By Meron Medhanie, Newbie solo traveler
They say to strike while the iron is hot. I’m not a super fan of these “sayings”. I didn’t grow up with them and I feel like they leave those of different cultures excluded. But that’s exactly what I did. I pulled the trigger and booked a flight to London. One month later I moved to Portland, by myself. And 3 months later, I was off to Europe alone.
My trip was a journey of self-discovery that was profound in a way that I didn’t expect it to be. Here are a few things I learned that may help you on your journey.
I learned what I can and can’t tolerate
I learned to accept who I am, what I like and what I can’t tolerate. I had never stayed at a hostel before so Michelle and I had several working sessions looking for hostels in Rome and Paris. But without a frame of reference, I didn’t know my comfort level. I could only guess.
I learned that I can do a Carlitos Way in Rome but not an Absolute Hostel in Paris. I learned that I wasn’t as low maintenance as I thought I was. But more than anything I learned that that was ok. I learned to not to judge myself for what I like or what makes me comfortable.
Conversations are helpful but keep in mind that Michelle, or any other person, may be more or less flexible and adaptable than you. The only way to know your comfort level is experiencing it first hand. So be open to changing hostels or hotels while you’re traveling so you are comfortable and happy.
I started having fun once I let go other people’s fears and beliefs
I will never forget calling my friend Wendy while I was checking into my room in Rome. I was overwhelmed and unhappy. Everyone scared me into being super cautious because I was a woman traveling by myself. The fear helped me be more alert but it also affected my spirit. It closed me off. I was not being myself. I wasn’t open to people or the energy of the majestic countries I visited, blocking me from incredible experiences.
Wendy is my spirit animal. She’d been in Thailand and Nepal for the last six months and knew all about traveling alone as a woman. She gave me the push I needed. She told me to allow myself to be scared. She inspired me to just wing it. Most of all she reminded me to make the trip for me. Rather than operating from a place of "supposed to", she said to think and do the things I wanted to do.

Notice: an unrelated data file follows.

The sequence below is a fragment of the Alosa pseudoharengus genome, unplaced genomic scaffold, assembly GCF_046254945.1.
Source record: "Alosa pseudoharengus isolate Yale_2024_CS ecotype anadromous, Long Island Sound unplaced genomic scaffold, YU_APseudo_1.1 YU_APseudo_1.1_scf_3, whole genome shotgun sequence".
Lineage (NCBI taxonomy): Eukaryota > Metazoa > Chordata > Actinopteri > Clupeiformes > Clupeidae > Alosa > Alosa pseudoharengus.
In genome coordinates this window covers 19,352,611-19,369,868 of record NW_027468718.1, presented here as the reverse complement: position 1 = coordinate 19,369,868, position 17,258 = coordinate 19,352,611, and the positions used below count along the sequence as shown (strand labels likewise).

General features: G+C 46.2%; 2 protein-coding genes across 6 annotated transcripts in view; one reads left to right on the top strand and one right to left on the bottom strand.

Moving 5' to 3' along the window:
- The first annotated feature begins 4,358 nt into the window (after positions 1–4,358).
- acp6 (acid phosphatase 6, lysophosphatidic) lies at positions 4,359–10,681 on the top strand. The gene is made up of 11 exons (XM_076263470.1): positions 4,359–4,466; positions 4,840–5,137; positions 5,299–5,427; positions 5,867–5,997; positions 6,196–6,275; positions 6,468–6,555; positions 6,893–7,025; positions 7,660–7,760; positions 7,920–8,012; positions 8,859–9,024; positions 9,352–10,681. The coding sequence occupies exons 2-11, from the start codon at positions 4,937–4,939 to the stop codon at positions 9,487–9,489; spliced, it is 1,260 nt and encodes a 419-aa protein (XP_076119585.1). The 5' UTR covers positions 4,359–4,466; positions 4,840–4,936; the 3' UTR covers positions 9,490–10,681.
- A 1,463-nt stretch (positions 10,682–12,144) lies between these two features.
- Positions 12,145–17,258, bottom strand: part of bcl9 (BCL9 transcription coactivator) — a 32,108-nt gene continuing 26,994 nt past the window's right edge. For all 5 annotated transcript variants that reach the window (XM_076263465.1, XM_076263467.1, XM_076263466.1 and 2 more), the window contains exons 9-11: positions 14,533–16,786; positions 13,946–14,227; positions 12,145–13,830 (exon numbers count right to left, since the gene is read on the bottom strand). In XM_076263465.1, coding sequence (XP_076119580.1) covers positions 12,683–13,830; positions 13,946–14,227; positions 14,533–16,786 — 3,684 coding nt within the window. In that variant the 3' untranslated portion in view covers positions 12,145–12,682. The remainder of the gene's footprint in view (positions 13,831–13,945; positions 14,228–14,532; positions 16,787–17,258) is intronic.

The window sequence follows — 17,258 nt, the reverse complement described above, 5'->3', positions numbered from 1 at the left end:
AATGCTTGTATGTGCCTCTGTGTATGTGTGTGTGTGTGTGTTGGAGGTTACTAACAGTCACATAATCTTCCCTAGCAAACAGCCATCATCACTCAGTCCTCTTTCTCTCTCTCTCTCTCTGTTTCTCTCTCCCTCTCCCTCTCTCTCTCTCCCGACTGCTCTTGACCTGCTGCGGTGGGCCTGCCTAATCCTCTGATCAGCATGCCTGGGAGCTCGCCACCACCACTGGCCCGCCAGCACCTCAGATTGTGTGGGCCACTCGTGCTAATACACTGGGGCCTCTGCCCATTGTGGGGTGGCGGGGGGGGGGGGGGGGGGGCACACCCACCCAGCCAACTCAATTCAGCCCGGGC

Immediately I thought of music and going to a show. Three days later I saw a flyer for AfroPunk Paris and bought a ticket. I went to a concert by myself in Paris and it was incredible.
The best part about traveling alone is that you get to do what YOU want to do. Advice from people is cool, but it’s better to see what you want to see instead of the things people say you must see. Think about the experiences you want to have, the places you want to see, the things you want to do. Find yourself by finding what you love to do and doing it. That is the only way to have the time of your life.
I connected with people different from me
The beautiful thing about my experience at AfroPunk Paris was how connected I felt with people who are, on the surface, different from me. Everyone around me spoke French. They lived on a different continent. But our energy and spirit were one in the same.
I’ll never forget when the DJ, a fly, beautiful, black woman with a ginormous fro, put on Iman Omari’s Energy and the crowd went crazy. Watching Parisians rocking to it and singing every word from the LA artist’s song was magical.
When you follow interests, you are bound to connect with like-minded people. It’s actually amazing and surprising how close you can get to people after you share an experience with them.
I proved to myself that I can do it
I’m aware that this statement kind of contradicts everything I said above,
but to be clear, I didn’t go on this trip to prove that I can do it but I did. I did it to overcome my fears.
I’m not only empowered to travel alone but to also to do other stuff alone. I learned that I would rather eat by myself at a fancy pants restaurant than to have a meal with someone I don’t really want to be around.
I’m empowered to figure it out, whatever it is. When you break your iPhone in Italy and can’t speak the language and manage to get it fixed at the Apple store for FREE, everyday problems don’t seem so tough. I’ve got to caveat that by saying that I was with my uncle who speaks Italian but he speaks as much English as I speak Tygrina (our native language). I was blessed, but it was still a challenging situation.
Traveling by myself was the shit. I didn’t do anything I didn’t want to do. I didn’t have to be cool and impress people. I connected with strangers. I made friends in London and Rome that I can’t wait to see again. I got closer to family without the help of my parents. I learned that I have an incredible sense of direction and that I have the best time when I adapt and go with the flow.